Though earnings season is just about over, there has still been some hot news in tech. This week, investors turned to Apple (NASDAQ: AAPL), as the tech giant sent out media invites to what is anticipated to be its most important product event in years. And Facebook (NASDAQ: FB) grabbed big headlines twice: once when it announced an aggressive move to help curb fake news, and again when its Instagram suffered a major hack.
Apple schedules its big event
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Tech giant Apple sent out media invitations to its annual iPhone launch event, scheduled for Sept. 12. Though there's no way to guarantee Apple will launch its latest iPhone at the event, a new smartphone from the tech company is basically in the bag, since Apple launches a new iPhone in September every year.
Investors are anticipating Apple's Sept. 12 announcement to feature a totally overhauled iPhone, marking the first time in three years that Apple has launched a new form factor for the important device. Taking place 10 years after the first iPhone launch, the ever-active Apple rumor mill expects the company to deliver the biggest update to the iPhone in years. Among other new features, the so-called "iPhone 8" is expected to have a touch display that nearly covers the entire front of the device, as well as 3D facial scanning technology.
Representing 63% of Apple's trailing-12-month revenue, Apple's new iPhone could prove to be a significant catalyst for the company if it's a hit with customers.
In addition to a new iPhone, there's speculation that Apple will release an updated Apple TV and Apple watch.
The important event is scheduled to take place at Apple's new Steve Jobs Theater at the company's new headquarters -- the first-ever event hosted at the new venue.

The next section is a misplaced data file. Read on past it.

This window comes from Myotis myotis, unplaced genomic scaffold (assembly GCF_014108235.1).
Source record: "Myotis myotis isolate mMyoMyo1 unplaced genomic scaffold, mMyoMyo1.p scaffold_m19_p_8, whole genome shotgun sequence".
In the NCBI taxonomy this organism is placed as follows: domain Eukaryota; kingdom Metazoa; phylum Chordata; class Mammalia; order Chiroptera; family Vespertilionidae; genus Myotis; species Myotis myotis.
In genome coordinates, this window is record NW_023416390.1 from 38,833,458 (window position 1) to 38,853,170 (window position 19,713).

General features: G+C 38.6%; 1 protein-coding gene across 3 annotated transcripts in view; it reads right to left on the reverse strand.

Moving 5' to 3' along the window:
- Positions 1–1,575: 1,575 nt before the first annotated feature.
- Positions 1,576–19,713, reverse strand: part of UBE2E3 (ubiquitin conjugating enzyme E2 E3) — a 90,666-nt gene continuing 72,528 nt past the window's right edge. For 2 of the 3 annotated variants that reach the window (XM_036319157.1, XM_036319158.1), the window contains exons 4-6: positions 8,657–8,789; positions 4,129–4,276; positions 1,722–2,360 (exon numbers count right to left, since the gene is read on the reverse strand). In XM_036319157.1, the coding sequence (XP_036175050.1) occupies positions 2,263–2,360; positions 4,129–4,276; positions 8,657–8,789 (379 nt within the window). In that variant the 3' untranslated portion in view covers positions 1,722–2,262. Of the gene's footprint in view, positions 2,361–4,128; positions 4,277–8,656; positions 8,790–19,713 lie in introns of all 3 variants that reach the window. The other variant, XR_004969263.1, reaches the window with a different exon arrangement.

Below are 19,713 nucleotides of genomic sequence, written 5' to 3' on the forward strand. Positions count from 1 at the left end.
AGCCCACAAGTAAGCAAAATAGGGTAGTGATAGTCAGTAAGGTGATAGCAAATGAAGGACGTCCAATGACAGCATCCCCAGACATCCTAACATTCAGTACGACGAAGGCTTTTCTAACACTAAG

Facebook cracks down on Fake news
On Monday, Facebook continued its attack on fake news. Beyond its previous move to hire third-party fact-checking organizations to flag advertisers linking to false stories, Facebook is taking its efforts further. now disallowing Pages that repeatedly share false stories to advertise on the platform," Facebook said in a blog post.
Facebook used the blog post as an opportunity to share its overall approach for reducing fake news on its platform. The social network wants to:
- Eliminate any monetary incentives driven by fake news.
- Build products to "curb the spread of false news."
- Help users "make more informed decisions when they encounter false news."
Instagram gets hacked
A bug discovered on Facebook's photo- and video-sharing platform, Instagram, helped hackers gain access to some users' phone numbers and email addresses, Instagram disclosed in a statement on Friday. Though Instagram said it "quickly fixed the bug," some serious damage was done.
Hackers say they have information on file for 6 million users, The Verge reported. In addition, hackers initially launched a database where it sold some users' contact information for $10 per search on the database. This list of 1,000 accounts in its database included 50 of some of Instagram's most popular users. But the database has been taken down.
While Instagram said only a "small percentage" of accounts were accessed, a small percentage of Instagram's 700 million monthly active users is obviously no small sum.
Beyond just fixing the bug, Instagram said it is also working with law enforcement to fight back against the hackers.
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